Throughout the Southeastern United States can be found “old families” in rural areas whose appearance is not quite the same as the European or African peoples who colonized the region, but also not what a person with substantial indigenous ancestry looks like either. In earlier times they might have called themselves Cajun, Black Irish, Redbone,
United States Soldiers of the Civil War Residing in Michigan, June 1, 1894 [ Names within brackets are reported in letters. ] Eaton County Bellevue Township. – Elias Stewart, Frank F. Hughes, Edwin J. Wood, Samuel Van Orman, John D. Conklin, Martin V. Moon. Mitchell Drollett, Levi Evans, William Fisher, William E. Pixley, William Henry
In 1828 the transfer of the British garrison from Drummond Island to Penetanguishene commenced. A list of voyageurs who resided on Drummond Island at the time of the transfer. In many cases a brief biographical sketch is contained which may provide clues to their ethnicity, family relationships, and the location where they or their ancestors settled.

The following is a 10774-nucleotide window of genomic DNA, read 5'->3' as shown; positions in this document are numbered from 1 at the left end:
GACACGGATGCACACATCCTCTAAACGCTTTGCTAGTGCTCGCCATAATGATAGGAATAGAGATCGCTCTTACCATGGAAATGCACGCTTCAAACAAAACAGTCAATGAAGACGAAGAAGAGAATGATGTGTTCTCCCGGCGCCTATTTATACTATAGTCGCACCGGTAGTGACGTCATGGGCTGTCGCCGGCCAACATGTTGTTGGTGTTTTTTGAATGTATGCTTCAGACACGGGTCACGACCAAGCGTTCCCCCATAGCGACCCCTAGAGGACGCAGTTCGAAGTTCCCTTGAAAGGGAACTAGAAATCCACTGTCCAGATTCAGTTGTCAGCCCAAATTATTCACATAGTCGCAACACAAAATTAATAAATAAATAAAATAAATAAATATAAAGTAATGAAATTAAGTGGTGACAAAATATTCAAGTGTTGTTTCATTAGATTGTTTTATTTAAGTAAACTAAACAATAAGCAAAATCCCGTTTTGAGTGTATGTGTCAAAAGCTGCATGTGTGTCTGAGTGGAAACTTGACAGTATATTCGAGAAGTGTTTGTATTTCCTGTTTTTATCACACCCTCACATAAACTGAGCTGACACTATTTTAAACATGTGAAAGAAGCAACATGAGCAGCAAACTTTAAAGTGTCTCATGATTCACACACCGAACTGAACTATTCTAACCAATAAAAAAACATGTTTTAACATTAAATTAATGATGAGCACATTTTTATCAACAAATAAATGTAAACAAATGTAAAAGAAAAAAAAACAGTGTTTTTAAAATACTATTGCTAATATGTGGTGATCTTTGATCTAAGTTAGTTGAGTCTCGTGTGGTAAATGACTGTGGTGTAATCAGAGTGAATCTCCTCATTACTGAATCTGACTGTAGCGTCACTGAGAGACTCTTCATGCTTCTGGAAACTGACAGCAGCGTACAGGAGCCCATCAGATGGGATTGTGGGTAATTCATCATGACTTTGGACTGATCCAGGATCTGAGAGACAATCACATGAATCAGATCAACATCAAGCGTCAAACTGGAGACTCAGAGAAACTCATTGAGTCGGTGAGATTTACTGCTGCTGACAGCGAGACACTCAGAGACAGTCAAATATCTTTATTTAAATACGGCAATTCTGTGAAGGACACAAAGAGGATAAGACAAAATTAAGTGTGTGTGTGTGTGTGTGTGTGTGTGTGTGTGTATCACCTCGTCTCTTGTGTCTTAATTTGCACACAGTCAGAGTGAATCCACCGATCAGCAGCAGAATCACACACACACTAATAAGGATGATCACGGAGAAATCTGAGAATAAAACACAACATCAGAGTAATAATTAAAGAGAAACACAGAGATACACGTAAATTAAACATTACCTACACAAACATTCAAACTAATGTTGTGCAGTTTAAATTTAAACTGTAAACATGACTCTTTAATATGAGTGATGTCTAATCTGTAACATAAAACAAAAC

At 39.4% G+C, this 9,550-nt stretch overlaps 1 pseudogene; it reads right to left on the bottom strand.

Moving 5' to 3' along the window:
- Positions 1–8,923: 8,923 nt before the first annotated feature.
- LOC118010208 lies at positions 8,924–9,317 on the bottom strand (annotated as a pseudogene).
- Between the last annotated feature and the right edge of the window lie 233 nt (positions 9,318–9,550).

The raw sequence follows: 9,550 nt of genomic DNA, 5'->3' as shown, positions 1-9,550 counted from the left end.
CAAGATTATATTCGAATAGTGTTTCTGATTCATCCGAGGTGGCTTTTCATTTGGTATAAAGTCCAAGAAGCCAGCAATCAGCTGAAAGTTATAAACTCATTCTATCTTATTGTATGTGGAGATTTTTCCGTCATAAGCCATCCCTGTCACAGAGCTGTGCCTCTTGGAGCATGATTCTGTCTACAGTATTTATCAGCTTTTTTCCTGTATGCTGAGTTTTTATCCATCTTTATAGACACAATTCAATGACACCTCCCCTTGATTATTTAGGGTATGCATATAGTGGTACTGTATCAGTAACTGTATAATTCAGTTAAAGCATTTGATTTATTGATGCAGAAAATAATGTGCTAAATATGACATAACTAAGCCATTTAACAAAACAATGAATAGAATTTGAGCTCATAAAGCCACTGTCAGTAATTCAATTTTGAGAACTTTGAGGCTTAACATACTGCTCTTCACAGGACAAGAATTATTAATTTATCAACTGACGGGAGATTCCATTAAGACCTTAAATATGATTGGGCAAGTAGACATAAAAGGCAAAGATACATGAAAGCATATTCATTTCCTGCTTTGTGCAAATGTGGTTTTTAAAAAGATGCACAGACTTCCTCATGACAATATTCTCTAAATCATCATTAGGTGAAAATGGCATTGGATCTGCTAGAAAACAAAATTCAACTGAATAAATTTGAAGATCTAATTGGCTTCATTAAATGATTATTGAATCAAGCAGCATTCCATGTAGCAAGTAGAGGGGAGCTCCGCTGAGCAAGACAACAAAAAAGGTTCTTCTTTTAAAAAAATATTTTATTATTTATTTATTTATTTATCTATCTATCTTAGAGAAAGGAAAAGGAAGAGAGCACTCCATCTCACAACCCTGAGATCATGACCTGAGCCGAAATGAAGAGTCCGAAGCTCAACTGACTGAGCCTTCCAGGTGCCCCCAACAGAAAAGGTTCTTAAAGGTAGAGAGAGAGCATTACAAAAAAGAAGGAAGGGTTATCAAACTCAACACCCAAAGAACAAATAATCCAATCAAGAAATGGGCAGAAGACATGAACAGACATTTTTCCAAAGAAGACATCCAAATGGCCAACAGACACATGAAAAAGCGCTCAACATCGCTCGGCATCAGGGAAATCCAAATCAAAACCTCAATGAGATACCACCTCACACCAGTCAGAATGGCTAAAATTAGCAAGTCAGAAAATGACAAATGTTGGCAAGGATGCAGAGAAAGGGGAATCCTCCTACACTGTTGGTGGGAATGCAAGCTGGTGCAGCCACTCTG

Jean Baptiste Sylvestre was born in 1813 at Mackinaw, son of a fur trader and half breed. His narrative details his life while living at Penetanguishene.
Lewis Solomon was the youngest son of William Solomon,1 who was born in the closing years of the last century, of Jewish and Indian extraction. This William Solomon lived for a time in Montreal, but entered the service of the North-West Company and drifted to the “Sault’, and Mackinaw. Having become expert in the use
Sergt., Engineers, Co. E, 30th Div., 105th Reg.; of Stokes County; son of J. A. and Ellen Solomon. Entered service June 17, 1916, at Winston-Salem. Sent to Camp Sevier. Transferred to Camp Mills, then to Montreal, Can., to Halifax May 31st. Sailed from Halifax June 1st. Arrived at Liverpool, England, 12th. Fought at Voormizelle, Belgium,